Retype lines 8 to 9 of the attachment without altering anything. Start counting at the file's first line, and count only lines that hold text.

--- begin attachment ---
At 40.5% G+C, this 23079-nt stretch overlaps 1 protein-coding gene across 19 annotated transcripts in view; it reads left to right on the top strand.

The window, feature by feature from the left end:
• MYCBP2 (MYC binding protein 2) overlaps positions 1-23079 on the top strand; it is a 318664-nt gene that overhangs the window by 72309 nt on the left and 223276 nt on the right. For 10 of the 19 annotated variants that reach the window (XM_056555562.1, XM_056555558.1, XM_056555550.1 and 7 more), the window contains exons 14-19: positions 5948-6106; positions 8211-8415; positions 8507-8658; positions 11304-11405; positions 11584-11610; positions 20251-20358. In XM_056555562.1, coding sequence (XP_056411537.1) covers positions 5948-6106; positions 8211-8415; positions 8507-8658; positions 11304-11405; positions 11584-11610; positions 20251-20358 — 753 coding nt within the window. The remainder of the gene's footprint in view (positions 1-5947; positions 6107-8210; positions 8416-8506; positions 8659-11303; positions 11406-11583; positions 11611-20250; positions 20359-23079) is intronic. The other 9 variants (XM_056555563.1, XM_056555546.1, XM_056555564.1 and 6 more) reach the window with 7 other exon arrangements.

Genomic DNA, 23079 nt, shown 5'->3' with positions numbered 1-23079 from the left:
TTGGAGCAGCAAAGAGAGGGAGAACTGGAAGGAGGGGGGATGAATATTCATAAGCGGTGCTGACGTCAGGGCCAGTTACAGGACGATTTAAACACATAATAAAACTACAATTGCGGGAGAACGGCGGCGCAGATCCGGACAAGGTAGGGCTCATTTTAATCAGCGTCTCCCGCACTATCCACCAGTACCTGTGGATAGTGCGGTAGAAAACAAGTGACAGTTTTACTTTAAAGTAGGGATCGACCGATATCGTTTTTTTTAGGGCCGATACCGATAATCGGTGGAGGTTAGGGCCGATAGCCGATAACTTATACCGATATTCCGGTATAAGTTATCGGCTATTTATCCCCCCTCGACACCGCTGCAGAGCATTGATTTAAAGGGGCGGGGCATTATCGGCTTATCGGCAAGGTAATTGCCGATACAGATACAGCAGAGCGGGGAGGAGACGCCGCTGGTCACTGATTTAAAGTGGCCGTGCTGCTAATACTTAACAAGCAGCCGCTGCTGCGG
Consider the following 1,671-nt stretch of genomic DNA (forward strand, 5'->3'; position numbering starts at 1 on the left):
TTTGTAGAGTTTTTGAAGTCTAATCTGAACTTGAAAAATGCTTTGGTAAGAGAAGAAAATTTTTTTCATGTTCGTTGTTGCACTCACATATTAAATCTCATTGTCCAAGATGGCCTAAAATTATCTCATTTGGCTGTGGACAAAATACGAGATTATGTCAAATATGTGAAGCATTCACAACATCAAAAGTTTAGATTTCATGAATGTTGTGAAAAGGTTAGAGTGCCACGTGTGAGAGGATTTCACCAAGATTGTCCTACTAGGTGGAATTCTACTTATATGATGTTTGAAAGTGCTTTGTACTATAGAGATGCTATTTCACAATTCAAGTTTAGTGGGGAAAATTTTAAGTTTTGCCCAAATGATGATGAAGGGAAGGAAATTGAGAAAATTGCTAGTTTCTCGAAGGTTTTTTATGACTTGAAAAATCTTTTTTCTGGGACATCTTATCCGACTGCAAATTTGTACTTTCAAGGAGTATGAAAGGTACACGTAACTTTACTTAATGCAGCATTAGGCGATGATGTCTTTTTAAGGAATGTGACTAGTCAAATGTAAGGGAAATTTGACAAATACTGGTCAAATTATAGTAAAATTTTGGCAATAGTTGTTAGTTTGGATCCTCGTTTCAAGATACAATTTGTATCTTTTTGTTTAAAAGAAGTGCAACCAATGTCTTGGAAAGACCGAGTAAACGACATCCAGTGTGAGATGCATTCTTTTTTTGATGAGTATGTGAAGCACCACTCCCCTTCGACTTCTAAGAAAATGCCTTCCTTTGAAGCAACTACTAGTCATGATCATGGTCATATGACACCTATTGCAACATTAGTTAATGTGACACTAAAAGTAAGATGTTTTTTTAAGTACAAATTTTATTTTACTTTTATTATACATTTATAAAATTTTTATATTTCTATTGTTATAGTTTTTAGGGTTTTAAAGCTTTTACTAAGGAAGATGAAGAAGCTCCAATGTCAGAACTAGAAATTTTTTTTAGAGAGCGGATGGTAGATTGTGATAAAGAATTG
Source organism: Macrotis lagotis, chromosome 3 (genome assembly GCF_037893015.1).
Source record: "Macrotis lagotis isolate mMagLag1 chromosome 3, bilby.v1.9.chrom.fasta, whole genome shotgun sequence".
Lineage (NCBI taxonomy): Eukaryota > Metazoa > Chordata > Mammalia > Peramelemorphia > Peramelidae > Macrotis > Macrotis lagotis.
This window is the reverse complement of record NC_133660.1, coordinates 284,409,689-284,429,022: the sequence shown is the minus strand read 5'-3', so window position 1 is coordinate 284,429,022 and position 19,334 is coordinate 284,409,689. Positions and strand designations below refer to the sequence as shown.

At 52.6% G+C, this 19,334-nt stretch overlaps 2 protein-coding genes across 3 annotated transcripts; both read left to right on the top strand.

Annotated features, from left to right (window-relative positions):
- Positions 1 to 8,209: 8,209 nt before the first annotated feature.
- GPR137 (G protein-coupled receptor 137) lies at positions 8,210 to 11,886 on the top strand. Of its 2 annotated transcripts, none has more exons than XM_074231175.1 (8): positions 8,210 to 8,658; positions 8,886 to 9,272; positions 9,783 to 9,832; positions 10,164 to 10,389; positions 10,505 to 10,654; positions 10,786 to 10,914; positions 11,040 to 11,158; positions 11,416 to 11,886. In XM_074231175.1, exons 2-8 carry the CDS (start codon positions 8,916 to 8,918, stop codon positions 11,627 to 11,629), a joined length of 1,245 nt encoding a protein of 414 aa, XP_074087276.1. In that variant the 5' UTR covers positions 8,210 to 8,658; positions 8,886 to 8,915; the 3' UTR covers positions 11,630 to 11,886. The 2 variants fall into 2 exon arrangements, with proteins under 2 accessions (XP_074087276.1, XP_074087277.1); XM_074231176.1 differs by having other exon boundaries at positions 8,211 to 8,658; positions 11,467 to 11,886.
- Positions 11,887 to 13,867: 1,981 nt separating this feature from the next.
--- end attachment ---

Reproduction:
Source organism: Macrotis lagotis, chromosome 3 (genome assembly GCF_037893015.1).
Source record: "Macrotis lagotis isolate mMagLag1 chromosome 3, bilby.v1.9.chrom.fasta, whole genome shotgun sequence".